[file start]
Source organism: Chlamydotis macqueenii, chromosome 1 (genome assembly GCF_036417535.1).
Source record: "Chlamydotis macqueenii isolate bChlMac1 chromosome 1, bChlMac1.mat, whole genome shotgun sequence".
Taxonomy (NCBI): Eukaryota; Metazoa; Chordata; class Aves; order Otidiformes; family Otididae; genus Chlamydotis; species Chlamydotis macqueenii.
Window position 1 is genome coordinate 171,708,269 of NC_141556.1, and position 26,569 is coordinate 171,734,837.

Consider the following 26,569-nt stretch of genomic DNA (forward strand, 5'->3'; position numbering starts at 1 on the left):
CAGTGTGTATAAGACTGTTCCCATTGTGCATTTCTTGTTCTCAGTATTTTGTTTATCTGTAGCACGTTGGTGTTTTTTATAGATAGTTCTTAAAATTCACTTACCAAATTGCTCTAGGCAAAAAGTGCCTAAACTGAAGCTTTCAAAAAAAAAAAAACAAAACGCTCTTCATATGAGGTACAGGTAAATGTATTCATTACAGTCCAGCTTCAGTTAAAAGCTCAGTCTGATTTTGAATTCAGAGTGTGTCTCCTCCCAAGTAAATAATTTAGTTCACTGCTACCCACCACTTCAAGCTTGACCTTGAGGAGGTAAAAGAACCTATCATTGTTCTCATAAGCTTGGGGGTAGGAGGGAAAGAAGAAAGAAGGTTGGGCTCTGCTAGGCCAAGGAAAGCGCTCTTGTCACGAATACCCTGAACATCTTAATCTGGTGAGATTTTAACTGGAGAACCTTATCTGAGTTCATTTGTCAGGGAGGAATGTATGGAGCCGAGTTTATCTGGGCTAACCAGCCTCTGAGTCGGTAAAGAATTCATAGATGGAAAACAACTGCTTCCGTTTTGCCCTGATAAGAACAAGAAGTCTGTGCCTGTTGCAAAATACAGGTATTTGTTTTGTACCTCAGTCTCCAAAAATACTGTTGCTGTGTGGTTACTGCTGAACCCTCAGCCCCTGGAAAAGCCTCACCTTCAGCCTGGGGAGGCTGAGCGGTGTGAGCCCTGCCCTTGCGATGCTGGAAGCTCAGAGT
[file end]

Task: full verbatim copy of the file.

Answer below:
Source organism: Chlamydotis macqueenii, chromosome 1 (genome assembly GCF_036417535.1).
Source record: "Chlamydotis macqueenii isolate bChlMac1 chromosome 1, bChlMac1.mat, whole genome shotgun sequence".
Taxonomy (NCBI): Eukaryota; Metazoa; Chordata; class Aves; order Otidiformes; family Otididae; genus Chlamydotis; species Chlamydotis macqueenii.
Window position 1 is genome coordinate 171,708,269 of NC_141556.1, and position 26,569 is coordinate 171,734,837.

Consider the following 26,569-nt stretch of genomic DNA (forward strand, 5'->3'; position numbering starts at 1 on the left):
CAGTGTGTATAAGACTGTTCCCATTGTGCATTTCTTGTTCTCAGTATTTTGTTTATCTGTAGCACGTTGGTGTTTTTTATAGATAGTTCTTAAAATTCACTTACCAAATTGCTCTAGGCAAAAAGTGCCTAAACTGAAGCTTTCAAAAAAAAAAAAACAAAACGCTCTTCATATGAGGTACAGGTAAATGTATTCATTACAGTCCAGCTTCAGTTAAAAGCTCAGTCTGATTTTGAATTCAGAGTGTGTCTCCTCCCAAGTAAATAATTTAGTTCACTGCTACCCACCACTTCAAGCTTGACCTTGAGGAGGTAAAAGAACCTATCATTGTTCTCATAAGCTTGGGGGTAGGAGGGAAAGAAGAAAGAAGGTTGGGCTCTGCTAGGCCAAGGAAAGCGCTCTTGTCACGAATACCCTGAACATCTTAATCTGGTGAGATTTTAACTGGAGAACCTTATCTGAGTTCATTTGTCAGGGAGGAATGTATGGAGCCGAGTTTATCTGGGCTAACCAGCCTCTGAGTCGGTAAAGAATTCATAGATGGAAAACAACTGCTTCCGTTTTGCCCTGATAAGAACAAGAAGTCTGTGCCTGTTGCAAAATACAGGTATTTGTTTTGTACCTCAGTCTCCAAAAATACTGTTGCTGTGTGGTTACTGCTGAACCCTCAGCCCCTGGAAAAGCCTCACCTTCAGCCTGGGGAGGCTGAGCGGTGTGAGCCCTGCCCTTGCGATGCTGGAAGCTCAGAGT